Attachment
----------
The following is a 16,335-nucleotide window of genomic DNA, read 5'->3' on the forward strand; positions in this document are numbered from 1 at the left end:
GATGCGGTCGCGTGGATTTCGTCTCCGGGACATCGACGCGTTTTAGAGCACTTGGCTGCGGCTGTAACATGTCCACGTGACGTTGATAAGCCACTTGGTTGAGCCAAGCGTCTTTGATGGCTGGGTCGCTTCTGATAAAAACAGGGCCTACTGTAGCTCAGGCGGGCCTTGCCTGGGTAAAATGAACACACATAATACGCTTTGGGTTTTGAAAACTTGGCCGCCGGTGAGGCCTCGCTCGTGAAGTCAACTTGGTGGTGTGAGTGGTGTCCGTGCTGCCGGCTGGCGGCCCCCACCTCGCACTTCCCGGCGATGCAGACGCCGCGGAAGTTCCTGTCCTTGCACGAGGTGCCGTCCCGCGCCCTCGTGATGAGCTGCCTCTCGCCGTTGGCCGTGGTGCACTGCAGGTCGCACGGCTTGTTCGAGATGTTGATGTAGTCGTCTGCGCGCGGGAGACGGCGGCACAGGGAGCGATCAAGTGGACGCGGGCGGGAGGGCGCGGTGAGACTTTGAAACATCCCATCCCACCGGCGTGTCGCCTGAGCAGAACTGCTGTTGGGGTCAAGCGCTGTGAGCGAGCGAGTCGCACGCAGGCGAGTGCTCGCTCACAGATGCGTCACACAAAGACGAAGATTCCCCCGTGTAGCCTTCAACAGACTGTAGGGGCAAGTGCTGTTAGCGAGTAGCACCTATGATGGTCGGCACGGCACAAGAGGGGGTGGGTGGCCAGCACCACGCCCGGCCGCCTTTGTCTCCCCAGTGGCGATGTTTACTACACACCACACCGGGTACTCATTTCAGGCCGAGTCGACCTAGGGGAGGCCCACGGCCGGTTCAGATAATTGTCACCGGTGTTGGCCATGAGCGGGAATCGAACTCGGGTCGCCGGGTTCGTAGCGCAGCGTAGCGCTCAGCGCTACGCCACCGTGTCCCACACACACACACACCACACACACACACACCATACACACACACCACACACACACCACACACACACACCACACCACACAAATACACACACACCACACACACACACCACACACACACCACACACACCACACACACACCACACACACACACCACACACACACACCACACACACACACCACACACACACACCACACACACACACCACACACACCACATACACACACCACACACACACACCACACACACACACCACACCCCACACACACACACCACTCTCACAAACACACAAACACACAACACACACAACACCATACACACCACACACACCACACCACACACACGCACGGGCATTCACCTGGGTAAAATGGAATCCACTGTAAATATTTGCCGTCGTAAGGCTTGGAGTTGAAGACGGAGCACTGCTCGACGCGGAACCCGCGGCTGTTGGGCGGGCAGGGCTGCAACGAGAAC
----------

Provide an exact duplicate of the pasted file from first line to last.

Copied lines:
The following is a 16,335-nucleotide window of genomic DNA, read 5'->3' on the forward strand; positions in this document are numbered from 1 at the left end:
GATGCGGTCGCGTGGATTTCGTCTCCGGGACATCGACGCGTTTTAGAGCACTTGGCTGCGGCTGTAACATGTCCACGTGACGTTGATAAGCCACTTGGTTGAGCCAAGCGTCTTTGATGGCTGGGTCGCTTCTGATAAAAACAGGGCCTACTGTAGCTCAGGCGGGCCTTGCCTGGGTAAAATGAACACACATAATACGCTTTGGGTTTTGAAAACTTGGCCGCCGGTGAGGCCTCGCTCGTGAAGTCAACTTGGTGGTGTGAGTGGTGTCCGTGCTGCCGGCTGGCGGCCCCCACCTCGCACTTCCCGGCGATGCAGACGCCGCGGAAGTTCCTGTCCTTGCACGAGGTGCCGTCCCGCGCCCTCGTGATGAGCTGCCTCTCGCCGTTGGCCGTGGTGCACTGCAGGTCGCACGGCTTGTTCGAGATGTTGATGTAGTCGTCTGCGCGCGGGAGACGGCGGCACAGGGAGCGATCAAGTGGACGCGGGCGGGAGGGCGCGGTGAGACTTTGAAACATCCCATCCCACCGGCGTGTCGCCTGAGCAGAACTGCTGTTGGGGTCAAGCGCTGTGAGCGAGCGAGTCGCACGCAGGCGAGTGCTCGCTCACAGATGCGTCACACAAAGACGAAGATTCCCCCGTGTAGCCTTCAACAGACTGTAGGGGCAAGTGCTGTTAGCGAGTAGCACCTATGATGGTCGGCACGGCACAAGAGGGGGTGGGTGGCCAGCACCACGCCCGGCCGCCTTTGTCTCCCCAGTGGCGATGTTTACTACACACCACACCGGGTACTCATTTCAGGCCGAGTCGACCTAGGGGAGGCCCACGGCCGGTTCAGATAATTGTCACCGGTGTTGGCCATGAGCGGGAATCGAACTCGGGTCGCCGGGTTCGTAGCGCAGCGTAGCGCTCAGCGCTACGCCACCGTGTCCCACACACACACACACCACACACACACACACCATACACACACACCACACACACACCACACACACACACCACACCACACAAATACACACACACCACACACACACACCACACACACACCACACACACCACACACACACCACACACACACACCACACACACACACCACACACACACACCACACACACACACCACACACACACACCACACACACCACATACACACACCACACACACACACCACACACACACACCACACCCCACACACACACACCACTCTCACAAACACACAAACACACAACACACACAACACCATACACACCACACACACCACACCACACACACGCACGGGCATTCACCTGGGTAAAATGGAATCCACTGTAAATATTTGCCGTCGTAAGGCTTGGAGTTGAAGACGGAGCACTGCTCGACGCGGAACCCGCGGCTGTTGGGCGGGCAGGGCTGCAACGAGAAC